The profile of Judith Clark from last month has me worried:
We are more willing to impose death when the killer is painted in monochrome—if we can define him or her by the horror of the crime. Many think this is just; that is what blame and punishment are about. But in rare public comments to the magazine of Washington and Lee University’s law school, where she has taught, Clarke argued that no person should be defined “by the worst moment, or worst day” of his life. She laboriously constructs a complex and sympathetic portrait of the accused, working with a far more varied palette, sketching out the good and the bad, unearthing the forces that drove a killer to the terrible moment, and insisting that judges and juries and prosecutors see the larger picture, weighing not just the crime but the whole person. She seeks not forgiveness but understanding. It takes only a small spark of it to decide against sentencing someone to death.
It seems like such a laudable goal: to demonstrate that since even the worst criminals are ultimately unworthy of the death penalty, lesser criminals ought not to receive it either. Yet I see the appeal in the death penalty, too. As Arendt puts it in Eichmann in Jerusalem:
And just as you [Eichmann] supported and carried out a policy of not wanting to share the earth with the Jewish people and the people of a number of other nations…we find that no one, that is, no member of the human race, can be expected to want to share the earth with you. This is the reason, and the only reason, you must hang.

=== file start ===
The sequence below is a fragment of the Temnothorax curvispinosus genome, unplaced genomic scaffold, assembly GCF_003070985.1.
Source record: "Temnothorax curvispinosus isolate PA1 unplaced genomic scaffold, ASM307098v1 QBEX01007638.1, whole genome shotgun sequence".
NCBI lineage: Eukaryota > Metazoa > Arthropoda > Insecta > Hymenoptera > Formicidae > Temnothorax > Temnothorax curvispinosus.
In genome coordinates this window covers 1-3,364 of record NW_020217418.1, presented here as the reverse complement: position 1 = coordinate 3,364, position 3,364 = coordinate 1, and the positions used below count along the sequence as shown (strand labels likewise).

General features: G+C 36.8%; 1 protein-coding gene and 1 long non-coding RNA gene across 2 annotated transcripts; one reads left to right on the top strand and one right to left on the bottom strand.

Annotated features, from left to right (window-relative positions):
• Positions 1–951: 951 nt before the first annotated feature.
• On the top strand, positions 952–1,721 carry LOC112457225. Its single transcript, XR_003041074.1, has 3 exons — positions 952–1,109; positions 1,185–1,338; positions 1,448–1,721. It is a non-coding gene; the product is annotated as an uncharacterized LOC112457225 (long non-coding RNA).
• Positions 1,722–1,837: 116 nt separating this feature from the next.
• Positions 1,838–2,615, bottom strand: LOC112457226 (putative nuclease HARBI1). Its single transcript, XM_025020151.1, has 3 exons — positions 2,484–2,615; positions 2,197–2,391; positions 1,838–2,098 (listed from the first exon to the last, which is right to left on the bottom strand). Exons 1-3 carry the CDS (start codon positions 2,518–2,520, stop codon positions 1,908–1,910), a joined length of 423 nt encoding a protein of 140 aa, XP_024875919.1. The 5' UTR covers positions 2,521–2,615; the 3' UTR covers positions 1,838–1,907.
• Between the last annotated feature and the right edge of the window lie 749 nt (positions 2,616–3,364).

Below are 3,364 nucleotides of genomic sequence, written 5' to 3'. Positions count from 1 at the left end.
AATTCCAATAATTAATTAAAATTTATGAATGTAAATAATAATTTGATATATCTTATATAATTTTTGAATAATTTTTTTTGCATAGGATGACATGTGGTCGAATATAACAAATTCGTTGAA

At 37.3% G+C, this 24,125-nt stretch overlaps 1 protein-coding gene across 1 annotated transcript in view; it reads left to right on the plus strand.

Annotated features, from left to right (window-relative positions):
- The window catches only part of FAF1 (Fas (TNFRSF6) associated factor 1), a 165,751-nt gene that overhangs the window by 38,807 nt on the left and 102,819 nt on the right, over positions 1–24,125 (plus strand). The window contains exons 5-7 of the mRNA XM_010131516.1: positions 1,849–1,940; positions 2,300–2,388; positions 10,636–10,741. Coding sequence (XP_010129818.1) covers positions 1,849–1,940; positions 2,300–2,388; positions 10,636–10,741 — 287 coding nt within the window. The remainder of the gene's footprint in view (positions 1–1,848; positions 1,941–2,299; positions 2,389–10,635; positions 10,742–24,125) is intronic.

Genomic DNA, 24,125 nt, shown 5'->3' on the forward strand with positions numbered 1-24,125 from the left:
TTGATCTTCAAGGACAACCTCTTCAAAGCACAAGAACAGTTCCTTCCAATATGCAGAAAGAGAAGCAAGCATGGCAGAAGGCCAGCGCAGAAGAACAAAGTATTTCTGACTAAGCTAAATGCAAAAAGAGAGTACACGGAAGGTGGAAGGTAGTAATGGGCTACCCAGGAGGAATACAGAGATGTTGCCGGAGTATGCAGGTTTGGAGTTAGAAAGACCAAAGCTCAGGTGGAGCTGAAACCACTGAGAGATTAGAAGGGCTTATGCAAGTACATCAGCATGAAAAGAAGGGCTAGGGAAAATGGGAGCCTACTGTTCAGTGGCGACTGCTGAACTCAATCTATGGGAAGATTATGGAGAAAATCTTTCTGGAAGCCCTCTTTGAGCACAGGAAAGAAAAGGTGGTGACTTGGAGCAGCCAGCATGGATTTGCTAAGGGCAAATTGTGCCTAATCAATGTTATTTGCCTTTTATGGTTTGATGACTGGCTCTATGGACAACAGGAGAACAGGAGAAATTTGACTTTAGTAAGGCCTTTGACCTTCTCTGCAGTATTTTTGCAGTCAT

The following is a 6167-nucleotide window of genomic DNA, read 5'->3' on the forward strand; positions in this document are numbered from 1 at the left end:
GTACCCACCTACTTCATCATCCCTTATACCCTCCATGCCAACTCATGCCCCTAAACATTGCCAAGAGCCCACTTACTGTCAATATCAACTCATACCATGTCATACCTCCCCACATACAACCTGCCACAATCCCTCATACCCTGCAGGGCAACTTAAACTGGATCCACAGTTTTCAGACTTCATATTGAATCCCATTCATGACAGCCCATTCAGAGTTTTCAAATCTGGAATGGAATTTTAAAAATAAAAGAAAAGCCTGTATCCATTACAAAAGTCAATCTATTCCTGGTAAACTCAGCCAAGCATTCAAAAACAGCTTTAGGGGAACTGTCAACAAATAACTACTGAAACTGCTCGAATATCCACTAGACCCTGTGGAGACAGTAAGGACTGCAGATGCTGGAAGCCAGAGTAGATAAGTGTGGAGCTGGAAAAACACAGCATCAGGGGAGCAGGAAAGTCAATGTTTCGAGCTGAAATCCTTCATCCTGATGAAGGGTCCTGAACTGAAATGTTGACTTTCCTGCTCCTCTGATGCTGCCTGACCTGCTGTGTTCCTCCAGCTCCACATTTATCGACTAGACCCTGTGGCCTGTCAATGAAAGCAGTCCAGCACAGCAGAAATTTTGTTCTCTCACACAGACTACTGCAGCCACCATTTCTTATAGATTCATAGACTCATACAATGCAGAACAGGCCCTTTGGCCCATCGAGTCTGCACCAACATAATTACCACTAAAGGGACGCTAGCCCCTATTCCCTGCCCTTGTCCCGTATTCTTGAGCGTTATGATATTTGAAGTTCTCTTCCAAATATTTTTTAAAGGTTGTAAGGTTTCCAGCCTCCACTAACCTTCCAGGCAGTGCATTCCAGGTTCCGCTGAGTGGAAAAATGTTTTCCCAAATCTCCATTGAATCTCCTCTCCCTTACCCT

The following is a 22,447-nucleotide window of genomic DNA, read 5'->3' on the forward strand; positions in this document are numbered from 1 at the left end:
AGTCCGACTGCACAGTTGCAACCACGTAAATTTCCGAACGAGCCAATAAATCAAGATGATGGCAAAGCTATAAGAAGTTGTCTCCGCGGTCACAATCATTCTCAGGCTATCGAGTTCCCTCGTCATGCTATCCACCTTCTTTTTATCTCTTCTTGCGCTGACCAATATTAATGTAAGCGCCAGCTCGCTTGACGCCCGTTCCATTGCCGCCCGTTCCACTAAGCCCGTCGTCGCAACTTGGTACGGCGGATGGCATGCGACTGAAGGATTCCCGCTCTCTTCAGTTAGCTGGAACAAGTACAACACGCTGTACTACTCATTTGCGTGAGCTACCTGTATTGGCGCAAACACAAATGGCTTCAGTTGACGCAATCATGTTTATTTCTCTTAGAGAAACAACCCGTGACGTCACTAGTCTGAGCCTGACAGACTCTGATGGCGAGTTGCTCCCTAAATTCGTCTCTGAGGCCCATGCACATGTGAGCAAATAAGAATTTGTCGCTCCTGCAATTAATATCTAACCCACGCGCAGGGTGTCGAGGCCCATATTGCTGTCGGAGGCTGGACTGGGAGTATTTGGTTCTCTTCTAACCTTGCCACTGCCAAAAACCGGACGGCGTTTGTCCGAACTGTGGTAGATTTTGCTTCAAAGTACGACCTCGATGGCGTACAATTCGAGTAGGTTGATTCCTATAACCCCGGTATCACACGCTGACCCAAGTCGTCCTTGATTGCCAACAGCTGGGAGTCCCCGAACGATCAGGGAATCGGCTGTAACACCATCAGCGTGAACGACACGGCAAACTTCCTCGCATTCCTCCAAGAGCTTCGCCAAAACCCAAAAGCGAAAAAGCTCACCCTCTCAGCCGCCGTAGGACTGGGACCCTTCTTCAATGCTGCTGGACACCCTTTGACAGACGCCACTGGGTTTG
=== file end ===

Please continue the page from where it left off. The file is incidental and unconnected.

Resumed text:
I’m sympathetic to Arendt here, but I worry that the great mass murders and our outsized vengeance justifies a whole system of lesser punitiveness (like the supermax) that we ought to rein in. Maybe we can’t.
And to a large extent that paragraph is self-refuting: “as though you and your superiors had any right to determine who should and who should not inhabit the world.” On Arendt’s view, that kind of authority could never exist (what theory of political authority or consent would justify it? how could it be epistemically reliable? who would hold it in check? what does the claimed authority do to the regime that claims it?) and yet our courts regularly assert it. And, yes, this is the same boring claim made by opponents of capital punishment everywhere, an argument that Arendt acknowledges was just as valid in Eichmann’s case as in any other but “this was not a very promising case on which to fight.” Clark disagrees, of course: while hard cases make bad law, they do make good tests of general principles.
I think it’s notable how simple and straightforward the arguments against the death penalty are, and how convoluted and twisted the arguments in favor of it are. It seems we must go to considerable cognitive trouble to justify what we know is wrong (and we know it is wrong because murder is so often what we are punishing in the first place.)
So a life sentence is more humane. It’s the most ethical of the punishments, right? My friend Sarah Shugars challenges this humanism, again in the context of Tsarnaev: